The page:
The big question, of course, is how to tell whether this person who wants your business truly has your best interests in mind from a planning perspective, or just wants to sell you this or that mutual fund flavor of the month. Be wary of anyone who doesn’t seem to want to talk about fees, which they should be willing to openly discuss.
Some advisers advertise themselves as “fee-only,” meaning they don’t sell anything that’s commissioned-based. Others are “fee-based,” which means they charge a fee for services but might also offer products on commission. Fee-only would seem more pure because it avoids potential conflict of interest in a planner selling you a product because that’s what he sells.
Selling a “commissionable product” is fine as long as it’s called for and the planner discloses what’s going on. Fee versus commission should depend on what’s most appropriate for a client’s individual needs.
You may prefer the fee arrangement to avoid someone having an incentive to move you to another commissionable product two or three years down the road. Fee-for-service is an ongoing fee, so your interest and the client’s interest tend to be same — to see that account grow. There’s no financial incentive to move you around.
Rob Hines, a finance instructor and department adviser at LSU, says commissions aren’t necessarily bad. To be safe, he recommends going with a fee-only adviser, whether it’s a flat fee or percentage-based. That way, any doubt about who’s working for whom is eliminated, he says.
Of course, there are planners out there on commission doing a good job making money for their clients and doing so ethically. There’s also no guarantee a mutual fund sold to you by someone on commission won’t beat the pants off a fund recommended by a fee-only adviser. All the same, Hines is a fee-only man for philosophical reasons.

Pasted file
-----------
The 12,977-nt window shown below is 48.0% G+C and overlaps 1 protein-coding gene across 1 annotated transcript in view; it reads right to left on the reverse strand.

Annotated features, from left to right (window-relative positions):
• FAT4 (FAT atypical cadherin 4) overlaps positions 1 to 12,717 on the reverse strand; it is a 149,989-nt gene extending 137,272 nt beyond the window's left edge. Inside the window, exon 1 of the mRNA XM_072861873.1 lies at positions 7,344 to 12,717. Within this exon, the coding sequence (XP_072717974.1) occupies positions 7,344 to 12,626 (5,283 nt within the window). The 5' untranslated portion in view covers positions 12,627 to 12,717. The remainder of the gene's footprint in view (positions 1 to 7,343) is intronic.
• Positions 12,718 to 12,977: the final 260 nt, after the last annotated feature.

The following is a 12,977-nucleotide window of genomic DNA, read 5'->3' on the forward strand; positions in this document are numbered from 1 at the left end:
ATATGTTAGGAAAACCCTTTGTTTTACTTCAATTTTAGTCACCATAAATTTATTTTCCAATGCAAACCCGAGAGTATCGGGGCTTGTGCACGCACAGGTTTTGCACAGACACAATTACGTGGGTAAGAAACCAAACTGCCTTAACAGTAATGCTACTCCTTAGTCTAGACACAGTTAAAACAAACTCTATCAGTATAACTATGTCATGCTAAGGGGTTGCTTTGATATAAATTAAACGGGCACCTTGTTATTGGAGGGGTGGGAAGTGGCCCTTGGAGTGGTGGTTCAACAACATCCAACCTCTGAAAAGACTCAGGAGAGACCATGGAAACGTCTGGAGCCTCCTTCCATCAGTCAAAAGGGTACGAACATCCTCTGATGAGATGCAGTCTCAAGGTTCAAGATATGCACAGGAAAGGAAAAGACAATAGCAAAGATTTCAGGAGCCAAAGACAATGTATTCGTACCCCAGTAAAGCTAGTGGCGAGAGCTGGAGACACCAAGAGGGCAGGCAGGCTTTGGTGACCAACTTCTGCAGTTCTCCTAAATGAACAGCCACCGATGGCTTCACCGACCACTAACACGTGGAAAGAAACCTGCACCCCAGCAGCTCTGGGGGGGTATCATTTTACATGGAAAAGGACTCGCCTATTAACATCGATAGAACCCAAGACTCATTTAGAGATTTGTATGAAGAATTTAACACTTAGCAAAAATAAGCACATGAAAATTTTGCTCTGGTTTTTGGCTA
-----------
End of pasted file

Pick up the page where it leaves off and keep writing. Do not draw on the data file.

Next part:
“I’m paying them to tell me what to do as opposed to another company paying to guide me into other investment fields,” he says. “I’ve always been a fan of just paying it up front.”
When shopping for mutual funds or other entities, it’s important to know how much they cost to operate, Hines says. Such information is contained in the fund prospectuses that can be found on a variety of investment Web sites. Look for something called the gross fund expense ratio. There’s no single ideal ratio, since each fund is unique. But a good financial adviser should take this data into account before recommending a particular fund.
What might seem like a miniscule difference between one fund and another can add up significantly over 15 or 20 years, according to Hines. “If they’re having to pay fees to get people to invest, it’s going to increase that expense ratio,” he says. “That’s going to cut into your fund earnings. If this fund is paying out in commission, it may be influencing your return on investment.”
It’s also smart to vet an adviser you’re considering by checking complaint histories at the National Association for Securities Dealers and the Better Business Bureau.
Whitney Bank’s Margaret Ritchey, western regional manager for the bank’s wealth management division, isn’t as suspicious of planners making a commission off a product.